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ACC: The “Almost Catholic Conference?”

Pass the collection plate.

The University of Notre Dame and the Atlantic Coast Conference announced a merger on Wednesday that, as befits a conference that invokes a coast in its title, will create a tidal shift in college sports.

First things first: Football television revenue is what drives intercollegiate college athletics. Just last week the Big 12 signed a contract with ESPN and Fox Sports that will cover 13 years and pay the conference $2.6 billion, or the equivalent of the gross national product of Barbados. To put it in numbers we can get our brains around, each Big 12 school will reap $20 million annually simply from its football TV contract. That is before a single T-shirt in Kansas’ or Oklahoma’s bookstores are sold.

Of course, Notre Dame is joining the ACC in everything but football. And yet, beginning in 2014 the Irish have pledged to play five games per year versus ACC opponents (the Irish played four ACC schools last season – five if you include the bowl game versus Florida State). Also, the ACC is providing Notre Dame with access to its Orange Bowl as well as its non-BCS bowl tie-ins. To put it in terms mere buffalo wing eaters might understand, the ACC married Notre Dame but gave the Irish a perpetual hall pass.

What are the ramifications?

1. The Big East is now “The Walking Dead” minus the overly dramatic speechifying. With Pittsburgh, Syracuse and West Virginia already having departed the Big East, Notre Dame, a Big East conference member in all but football, was the conference’s sexiest school with the possible exception of Connecticut – and with Jim Calhoun announcing his retirement on the same day, who knows where the Huskies’ men’s basketball future is headed (have you been to Storrs?). Notre Dame had played – and lost at home – to schools such as Pitt, Syracuse and U Conn in just the past half decade, but those days are over.

Fielding Yost2. Notre Dame at long last closes the door on the Big Ten, a conference with which it was only ever geographically aligned. More than a century ago, Michigan coach Fielding Yost blackballed Notre Dame when the school attempted to join the Western Conference (the precursor to the B1G), and for two decades, even after the Irish had won national championships and provided ample evidence that it met the conference’s academic standards, the future Big Ten snubbed it. While Notre Dame has since played Big Ten schools in numerous sports, with Michigan, Michigan State and Purdue competing against them in football every September, the environment is never collegial. Just yesterday a Big Ten Network writer suggested on Twitter, after learning of the Notre Dame-ACC merger, that the Big Ten should refuse to play the Irish in all sports. History has a funny way of repeating itself.

3. Notre Dame takes a step up in its Olympic sports programs – or is it the ACC that does? The Fighting Irish last won a national championship in football in 1988. Since that time the school has won national titles in women’s basketball, women’s soccer, and fencing while having played for one in men’s lacrosse. The ACC is a superior athletic conference in terms of Olympic sports than the Big East. Both sides will benefit.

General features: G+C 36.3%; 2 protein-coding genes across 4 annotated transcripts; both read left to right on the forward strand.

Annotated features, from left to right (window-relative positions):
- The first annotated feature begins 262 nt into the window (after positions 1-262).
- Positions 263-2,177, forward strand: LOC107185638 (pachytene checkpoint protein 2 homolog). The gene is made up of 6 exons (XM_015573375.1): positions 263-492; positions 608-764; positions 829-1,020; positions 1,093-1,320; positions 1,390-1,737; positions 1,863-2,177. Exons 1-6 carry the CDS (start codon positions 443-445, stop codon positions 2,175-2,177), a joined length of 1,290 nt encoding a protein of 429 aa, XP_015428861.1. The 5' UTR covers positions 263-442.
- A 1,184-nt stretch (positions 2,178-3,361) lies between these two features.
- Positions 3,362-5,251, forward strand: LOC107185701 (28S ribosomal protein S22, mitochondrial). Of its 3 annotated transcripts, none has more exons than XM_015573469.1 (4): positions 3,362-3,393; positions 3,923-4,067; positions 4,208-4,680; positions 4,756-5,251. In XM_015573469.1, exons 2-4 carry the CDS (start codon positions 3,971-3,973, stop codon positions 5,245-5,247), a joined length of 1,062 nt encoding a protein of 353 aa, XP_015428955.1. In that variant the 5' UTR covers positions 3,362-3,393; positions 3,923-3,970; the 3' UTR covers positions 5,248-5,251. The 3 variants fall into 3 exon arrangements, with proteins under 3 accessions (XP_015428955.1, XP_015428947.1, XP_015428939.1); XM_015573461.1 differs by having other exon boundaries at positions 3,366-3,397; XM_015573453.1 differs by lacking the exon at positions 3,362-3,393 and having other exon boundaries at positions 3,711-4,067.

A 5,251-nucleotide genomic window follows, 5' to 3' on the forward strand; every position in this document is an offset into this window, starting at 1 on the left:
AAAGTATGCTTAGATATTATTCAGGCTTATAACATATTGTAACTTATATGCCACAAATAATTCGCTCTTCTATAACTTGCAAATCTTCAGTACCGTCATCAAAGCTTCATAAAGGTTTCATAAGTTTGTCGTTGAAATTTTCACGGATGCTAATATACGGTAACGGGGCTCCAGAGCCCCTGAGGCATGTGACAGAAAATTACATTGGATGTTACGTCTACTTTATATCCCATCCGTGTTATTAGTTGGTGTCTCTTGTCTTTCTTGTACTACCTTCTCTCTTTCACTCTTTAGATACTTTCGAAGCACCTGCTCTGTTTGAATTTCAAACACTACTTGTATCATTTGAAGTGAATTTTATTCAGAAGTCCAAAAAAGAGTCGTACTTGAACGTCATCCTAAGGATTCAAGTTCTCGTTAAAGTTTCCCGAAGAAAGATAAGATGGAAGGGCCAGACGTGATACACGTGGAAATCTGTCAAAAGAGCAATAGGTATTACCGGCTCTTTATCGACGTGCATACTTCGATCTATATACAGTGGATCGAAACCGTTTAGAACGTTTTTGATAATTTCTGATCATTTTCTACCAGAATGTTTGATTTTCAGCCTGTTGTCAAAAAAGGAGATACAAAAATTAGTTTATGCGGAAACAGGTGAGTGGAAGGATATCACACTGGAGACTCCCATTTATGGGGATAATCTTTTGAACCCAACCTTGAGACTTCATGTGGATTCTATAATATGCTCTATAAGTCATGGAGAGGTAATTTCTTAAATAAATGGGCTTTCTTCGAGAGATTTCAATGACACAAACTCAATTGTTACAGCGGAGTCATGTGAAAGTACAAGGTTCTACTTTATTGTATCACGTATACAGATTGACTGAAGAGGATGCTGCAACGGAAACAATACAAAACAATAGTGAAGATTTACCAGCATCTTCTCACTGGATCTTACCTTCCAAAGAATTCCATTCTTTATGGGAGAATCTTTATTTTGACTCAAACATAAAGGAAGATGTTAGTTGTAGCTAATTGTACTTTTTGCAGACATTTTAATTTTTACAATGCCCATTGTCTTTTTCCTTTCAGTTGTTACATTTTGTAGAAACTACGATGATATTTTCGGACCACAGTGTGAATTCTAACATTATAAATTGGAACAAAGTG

4. If for some reason down the road the Irish are compelled to, or simply feel that it is the right time to, join a conference in football, they are better-positioned being inside the ACC. The SEC would never happen and the Big 12 and Pac-12 also are both geographically and culturally alien. The ACC, with schools located in Florida, Georgia and the Carolinas, provides much richer recruiting terrain than either the Big Ten or Big East. Besides, schools such as Boston College, Duke, Georgia Tech and North Carolina are academically similar.

5. Basketball. The ACC is to college basketball what the SEC is to college football, but recruiting is not as burdensome. Fewer spots to fill. Joining the ACC instantly raises Notre Dame’s hoops cache, and now it is time for coach Mike Brey to exploit it.

It’s worth noting that the athletic departments of ACC schools are littered with administrators who have either attended or worked at Notre Dame, or both, and who appear to have fond memories.

*North Carolina athletic director Bubba Cunningham played on Notre Dame’s golf team in the early 1980s and has both his bachelor’s degree and his MBA from Notre Dame. Cunningham worked in the Notre Dame athletic department from 1988-2002.

*Duke athletic director Kevin White was previously the athletic director at Notre Dame (2000-2008) and directly preceded Jack Swarbrick.

*Clemson associate athletic director Tim Bourret is a class of ’77 alumnus who worked in the sports information department as a student in the 1970s.

*Gene Corrigan was Notre Dame’s athletic director from 1981-1987 (he hired Lou Holtz) and then left to become the commissioner of the ACC, a post he held for 11 years. Corrigan served as a consultant during this merger for ACC commissioner John Swofford.

*And, of course, former Notre Dame football coach Lou Holtz once coached at N.C. State (then again Dr. Lou also coached in the SWC, the Big Ten and SEC).

In other words, there were a lot of powerful men behind the scenes endeavoring to make this marriage occur.

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